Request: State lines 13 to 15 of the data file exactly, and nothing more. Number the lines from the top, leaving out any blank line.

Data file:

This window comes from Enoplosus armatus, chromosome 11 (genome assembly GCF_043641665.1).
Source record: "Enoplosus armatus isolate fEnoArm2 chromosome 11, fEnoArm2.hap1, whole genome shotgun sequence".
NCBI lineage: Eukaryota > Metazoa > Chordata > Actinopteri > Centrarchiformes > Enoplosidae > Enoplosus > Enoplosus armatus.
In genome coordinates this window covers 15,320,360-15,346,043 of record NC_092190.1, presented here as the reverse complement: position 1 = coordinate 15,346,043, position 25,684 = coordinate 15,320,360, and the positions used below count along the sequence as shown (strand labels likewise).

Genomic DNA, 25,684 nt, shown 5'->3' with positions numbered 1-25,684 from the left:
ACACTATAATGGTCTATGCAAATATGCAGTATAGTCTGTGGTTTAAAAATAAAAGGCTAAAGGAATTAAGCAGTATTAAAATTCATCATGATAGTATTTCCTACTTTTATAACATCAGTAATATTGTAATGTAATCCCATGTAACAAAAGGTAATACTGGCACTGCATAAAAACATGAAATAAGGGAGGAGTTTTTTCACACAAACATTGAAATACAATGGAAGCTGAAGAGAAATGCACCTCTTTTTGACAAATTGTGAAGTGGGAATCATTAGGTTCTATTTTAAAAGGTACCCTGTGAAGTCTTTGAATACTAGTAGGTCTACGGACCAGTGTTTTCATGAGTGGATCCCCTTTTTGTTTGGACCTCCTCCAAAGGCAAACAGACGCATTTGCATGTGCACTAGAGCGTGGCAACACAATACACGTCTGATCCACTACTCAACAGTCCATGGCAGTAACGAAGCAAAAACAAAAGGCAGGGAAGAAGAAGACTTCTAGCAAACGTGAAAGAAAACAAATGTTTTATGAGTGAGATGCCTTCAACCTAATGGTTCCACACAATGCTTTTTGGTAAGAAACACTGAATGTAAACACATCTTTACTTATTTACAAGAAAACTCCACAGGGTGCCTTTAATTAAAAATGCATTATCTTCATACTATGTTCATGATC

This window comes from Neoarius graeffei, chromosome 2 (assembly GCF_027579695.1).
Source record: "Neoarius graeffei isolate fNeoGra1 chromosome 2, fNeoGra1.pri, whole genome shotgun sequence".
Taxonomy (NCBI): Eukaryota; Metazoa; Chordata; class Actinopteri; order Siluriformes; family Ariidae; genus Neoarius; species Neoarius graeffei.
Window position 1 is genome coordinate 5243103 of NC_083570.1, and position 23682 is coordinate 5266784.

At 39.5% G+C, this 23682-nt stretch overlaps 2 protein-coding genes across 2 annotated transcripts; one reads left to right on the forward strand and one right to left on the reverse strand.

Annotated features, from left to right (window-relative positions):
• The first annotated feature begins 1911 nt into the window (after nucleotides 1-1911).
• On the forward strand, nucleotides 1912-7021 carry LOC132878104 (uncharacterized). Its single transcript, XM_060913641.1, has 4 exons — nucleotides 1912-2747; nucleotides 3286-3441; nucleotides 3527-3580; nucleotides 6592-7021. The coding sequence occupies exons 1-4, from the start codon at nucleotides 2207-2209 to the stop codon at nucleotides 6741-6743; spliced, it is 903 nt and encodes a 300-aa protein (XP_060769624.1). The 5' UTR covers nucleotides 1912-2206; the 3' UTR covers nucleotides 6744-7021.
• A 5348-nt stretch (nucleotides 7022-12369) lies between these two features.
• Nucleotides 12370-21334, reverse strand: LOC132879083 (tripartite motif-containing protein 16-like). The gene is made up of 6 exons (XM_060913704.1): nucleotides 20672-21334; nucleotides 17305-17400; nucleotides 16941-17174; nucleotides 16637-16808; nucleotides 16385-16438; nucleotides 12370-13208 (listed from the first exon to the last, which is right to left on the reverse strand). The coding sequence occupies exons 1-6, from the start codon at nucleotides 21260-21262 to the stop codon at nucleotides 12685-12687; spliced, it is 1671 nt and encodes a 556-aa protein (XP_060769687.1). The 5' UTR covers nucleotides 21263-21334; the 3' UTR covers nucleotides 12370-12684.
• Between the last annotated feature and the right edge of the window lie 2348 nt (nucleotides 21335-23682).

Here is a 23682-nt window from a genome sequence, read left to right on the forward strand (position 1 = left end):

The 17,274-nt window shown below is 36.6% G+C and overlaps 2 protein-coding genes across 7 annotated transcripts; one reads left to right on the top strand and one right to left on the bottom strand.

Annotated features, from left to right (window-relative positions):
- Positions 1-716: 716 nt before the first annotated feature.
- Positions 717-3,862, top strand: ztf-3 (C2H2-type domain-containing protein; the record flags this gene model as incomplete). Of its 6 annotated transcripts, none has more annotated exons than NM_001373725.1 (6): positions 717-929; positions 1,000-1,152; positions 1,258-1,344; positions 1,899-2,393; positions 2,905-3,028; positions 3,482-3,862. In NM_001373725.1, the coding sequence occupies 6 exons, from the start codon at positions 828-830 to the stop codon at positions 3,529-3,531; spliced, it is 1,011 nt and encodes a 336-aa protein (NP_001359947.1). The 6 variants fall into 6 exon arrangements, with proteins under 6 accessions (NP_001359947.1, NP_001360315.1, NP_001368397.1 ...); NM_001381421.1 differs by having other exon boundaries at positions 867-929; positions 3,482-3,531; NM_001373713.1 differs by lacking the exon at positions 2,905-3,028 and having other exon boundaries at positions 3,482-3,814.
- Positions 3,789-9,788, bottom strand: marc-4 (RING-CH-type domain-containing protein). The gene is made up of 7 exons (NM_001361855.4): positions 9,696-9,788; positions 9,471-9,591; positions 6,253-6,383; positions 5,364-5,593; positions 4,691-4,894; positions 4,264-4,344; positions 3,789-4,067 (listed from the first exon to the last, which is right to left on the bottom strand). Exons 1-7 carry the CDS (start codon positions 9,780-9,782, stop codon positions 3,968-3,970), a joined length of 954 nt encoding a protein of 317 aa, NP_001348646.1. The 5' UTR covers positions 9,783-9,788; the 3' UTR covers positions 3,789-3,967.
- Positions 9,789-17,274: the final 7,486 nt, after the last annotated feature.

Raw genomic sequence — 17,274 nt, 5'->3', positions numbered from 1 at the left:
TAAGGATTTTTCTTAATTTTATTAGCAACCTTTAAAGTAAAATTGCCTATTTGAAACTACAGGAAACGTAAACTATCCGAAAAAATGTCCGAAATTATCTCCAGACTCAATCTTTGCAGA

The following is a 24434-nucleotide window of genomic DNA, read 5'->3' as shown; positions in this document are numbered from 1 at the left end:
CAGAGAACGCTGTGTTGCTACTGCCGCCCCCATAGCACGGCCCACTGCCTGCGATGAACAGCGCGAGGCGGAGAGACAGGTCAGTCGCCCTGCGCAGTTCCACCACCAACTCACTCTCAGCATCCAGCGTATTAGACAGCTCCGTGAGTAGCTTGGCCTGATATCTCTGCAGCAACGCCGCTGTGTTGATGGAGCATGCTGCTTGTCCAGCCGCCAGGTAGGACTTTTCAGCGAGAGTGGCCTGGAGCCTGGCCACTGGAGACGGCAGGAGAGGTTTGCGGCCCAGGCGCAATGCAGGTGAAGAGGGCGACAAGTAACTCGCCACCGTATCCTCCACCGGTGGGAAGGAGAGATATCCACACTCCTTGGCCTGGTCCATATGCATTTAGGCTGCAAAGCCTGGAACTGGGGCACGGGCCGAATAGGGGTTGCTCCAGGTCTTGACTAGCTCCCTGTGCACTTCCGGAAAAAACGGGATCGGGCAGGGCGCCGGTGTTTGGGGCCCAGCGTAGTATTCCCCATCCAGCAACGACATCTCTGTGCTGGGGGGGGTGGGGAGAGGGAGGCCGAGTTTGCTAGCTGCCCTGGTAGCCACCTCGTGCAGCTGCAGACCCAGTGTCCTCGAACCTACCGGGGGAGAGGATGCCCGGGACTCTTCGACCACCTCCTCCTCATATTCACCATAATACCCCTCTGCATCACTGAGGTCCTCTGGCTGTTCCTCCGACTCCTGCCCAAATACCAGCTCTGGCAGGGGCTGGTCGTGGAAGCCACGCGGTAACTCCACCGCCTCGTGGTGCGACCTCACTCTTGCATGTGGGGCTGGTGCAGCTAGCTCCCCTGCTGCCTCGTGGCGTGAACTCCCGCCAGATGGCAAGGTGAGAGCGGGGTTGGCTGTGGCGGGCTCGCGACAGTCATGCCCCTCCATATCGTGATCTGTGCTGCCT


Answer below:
• The first annotated feature begins 1911 nt into the window (after nucleotides 1-1911).
• On the forward strand, nucleotides 1912-7021 carry LOC132878104 (uncharacterized). Its single transcript, XM_060913641.1, has 4 exons — nucleotides 1912-2747; nucleotides 3286-3441; nucleotides 3527-3580; nucleotides 6592-7021. The coding sequence occupies exons 1-4, from the start codon at nucleotides 2207-2209 to the stop codon at nucleotides 6741-6743; spliced, it is 903 nt and encodes a 300-aa protein (XP_060769624.1). The 5' UTR covers nucleotides 1912-2206; the 3' UTR covers nucleotides 6744-7021.
• A 5348-nt stretch (nucleotides 7022-12369) lies between these two features.